To win, all you have to do is leave a comment below. If you’re a new gardener, tell us which edibles you are eager to grow this year. If you’re an established gardener, tell us 1) which new vegetables, fruits or herbs you want to try this season, and 2) what you can’t wait to grow again this year.

Winners will be randomly selected by the end of May. Good luck, and happy gardening!

More Edible Gardening Resources

Greenland Gardener Raised Bed

P. Allen Smith's Garden Cards

Raised Beds

Cold/Frost Protectors

Plant Supports

DIY Broom Support

Keeping Track

Harvesting

More Help

P. Allen Smith – How-To Garden Cards for Veggies and Herbs – PRIZE PACKAGE

Tune in next month when Jayme and Teresa review great plants, products and tools for gardening with children. You can always find more gardening information at aHa! Modern Living and Seasonal Wisdom. Now, go grow something!

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About Nest In Style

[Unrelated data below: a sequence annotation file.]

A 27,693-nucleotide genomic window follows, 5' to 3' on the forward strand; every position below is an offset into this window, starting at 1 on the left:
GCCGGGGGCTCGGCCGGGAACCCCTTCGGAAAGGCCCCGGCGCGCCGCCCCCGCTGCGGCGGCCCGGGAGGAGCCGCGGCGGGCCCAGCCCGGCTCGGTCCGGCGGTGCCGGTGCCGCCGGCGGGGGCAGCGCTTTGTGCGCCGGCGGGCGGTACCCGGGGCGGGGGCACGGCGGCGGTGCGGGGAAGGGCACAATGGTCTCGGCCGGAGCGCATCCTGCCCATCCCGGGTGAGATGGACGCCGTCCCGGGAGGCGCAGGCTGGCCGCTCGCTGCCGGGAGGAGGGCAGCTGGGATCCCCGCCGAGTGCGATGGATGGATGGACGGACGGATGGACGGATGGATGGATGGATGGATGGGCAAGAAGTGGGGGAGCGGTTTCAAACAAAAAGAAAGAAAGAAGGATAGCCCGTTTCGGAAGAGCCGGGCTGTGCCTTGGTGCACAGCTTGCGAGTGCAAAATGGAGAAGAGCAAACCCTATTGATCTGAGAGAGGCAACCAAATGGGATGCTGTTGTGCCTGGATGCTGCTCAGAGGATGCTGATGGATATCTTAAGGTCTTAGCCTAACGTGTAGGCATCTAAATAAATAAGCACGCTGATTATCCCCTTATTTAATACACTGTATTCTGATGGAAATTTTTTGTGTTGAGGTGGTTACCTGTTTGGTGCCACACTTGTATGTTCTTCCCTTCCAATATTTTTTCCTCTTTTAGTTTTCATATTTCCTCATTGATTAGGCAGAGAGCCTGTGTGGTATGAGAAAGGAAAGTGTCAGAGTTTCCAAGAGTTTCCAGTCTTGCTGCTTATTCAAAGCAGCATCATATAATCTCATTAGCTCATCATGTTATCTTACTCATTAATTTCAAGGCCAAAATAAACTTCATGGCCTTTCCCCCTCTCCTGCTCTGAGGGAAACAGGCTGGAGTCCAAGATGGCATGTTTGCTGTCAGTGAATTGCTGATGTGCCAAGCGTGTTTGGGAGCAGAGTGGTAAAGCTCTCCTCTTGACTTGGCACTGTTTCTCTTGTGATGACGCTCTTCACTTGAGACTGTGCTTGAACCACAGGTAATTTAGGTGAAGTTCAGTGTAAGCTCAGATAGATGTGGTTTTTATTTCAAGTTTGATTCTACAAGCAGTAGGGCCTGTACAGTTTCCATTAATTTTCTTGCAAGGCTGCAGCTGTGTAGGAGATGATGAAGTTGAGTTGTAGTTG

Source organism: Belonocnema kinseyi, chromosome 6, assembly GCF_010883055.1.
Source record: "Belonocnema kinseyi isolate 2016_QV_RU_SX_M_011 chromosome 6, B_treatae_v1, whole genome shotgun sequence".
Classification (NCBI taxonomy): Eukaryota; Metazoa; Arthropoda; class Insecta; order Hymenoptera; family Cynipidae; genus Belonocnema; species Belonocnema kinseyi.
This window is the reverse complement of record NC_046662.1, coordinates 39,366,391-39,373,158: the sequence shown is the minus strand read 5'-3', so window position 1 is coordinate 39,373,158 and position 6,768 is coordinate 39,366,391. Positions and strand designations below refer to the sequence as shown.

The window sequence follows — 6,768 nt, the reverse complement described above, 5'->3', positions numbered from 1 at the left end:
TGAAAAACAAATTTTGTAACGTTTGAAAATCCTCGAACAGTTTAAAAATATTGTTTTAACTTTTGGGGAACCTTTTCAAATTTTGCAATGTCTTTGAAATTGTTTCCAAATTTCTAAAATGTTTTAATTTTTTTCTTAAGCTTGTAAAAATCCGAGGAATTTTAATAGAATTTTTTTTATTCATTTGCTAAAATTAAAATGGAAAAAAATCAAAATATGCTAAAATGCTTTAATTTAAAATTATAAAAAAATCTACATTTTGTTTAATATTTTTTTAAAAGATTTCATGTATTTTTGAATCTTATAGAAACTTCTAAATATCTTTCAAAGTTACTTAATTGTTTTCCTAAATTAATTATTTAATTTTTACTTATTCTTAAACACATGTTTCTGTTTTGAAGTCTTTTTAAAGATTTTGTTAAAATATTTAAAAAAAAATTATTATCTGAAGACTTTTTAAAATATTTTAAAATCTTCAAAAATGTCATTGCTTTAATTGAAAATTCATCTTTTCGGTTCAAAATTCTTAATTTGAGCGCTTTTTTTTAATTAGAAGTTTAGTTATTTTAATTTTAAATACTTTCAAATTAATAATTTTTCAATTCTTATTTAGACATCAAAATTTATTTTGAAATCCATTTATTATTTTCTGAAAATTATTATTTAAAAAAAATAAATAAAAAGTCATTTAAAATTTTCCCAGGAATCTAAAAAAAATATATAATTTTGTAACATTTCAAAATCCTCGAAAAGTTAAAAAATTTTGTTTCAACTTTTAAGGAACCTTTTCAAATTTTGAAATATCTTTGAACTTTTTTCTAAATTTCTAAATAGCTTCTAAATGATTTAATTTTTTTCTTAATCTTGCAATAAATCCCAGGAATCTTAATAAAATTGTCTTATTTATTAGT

Nest in Style on Horticulture Radio is a monthly podcast series that introduces gardeners to innovative tools and products, while sharing valuable horticulture information at the same time. Along with the latest tools, plants and products for your garden, Nest in Style on Horticulture Radio also examines time-tested solutions that keep on performing. You’ll find plenty of product tips and gardening advice in these podcasts, whether you are a beginner or have gardened for years.Your co-hosts include Jayme Jenkins, who recently co-authored “Garden Rules” (Cool Springs Press, 2011). As an OSU-trained Home Horticulturalist, do-it-yourselfer and social media enthusiast, Jayme is the owner of aHa! Modern Living, a design-oriented home and garden store based in Eugene, Oregon. Find Jayme on Twitter, Facebook and her blog at aHaModernLiving.com.Joining her is Teresa O’Connor, co-author of “Grocery Gardening” (Cool Springs Press, 2010). Trained as a Master Gardener in California and Idaho, Teresa is a writer and speaker, who shares gardening, seasonal folklore and local food information as Seasonal Wisdom to thousands on Twitter, Facebook and her blog seasonalwisdom.com. Do you have a story to share with Nest in Style on Horticulture Radio? Contact nestinstyle@gmail.com.Past episodes of Nest in Style can be found on ahahomeandgarden.com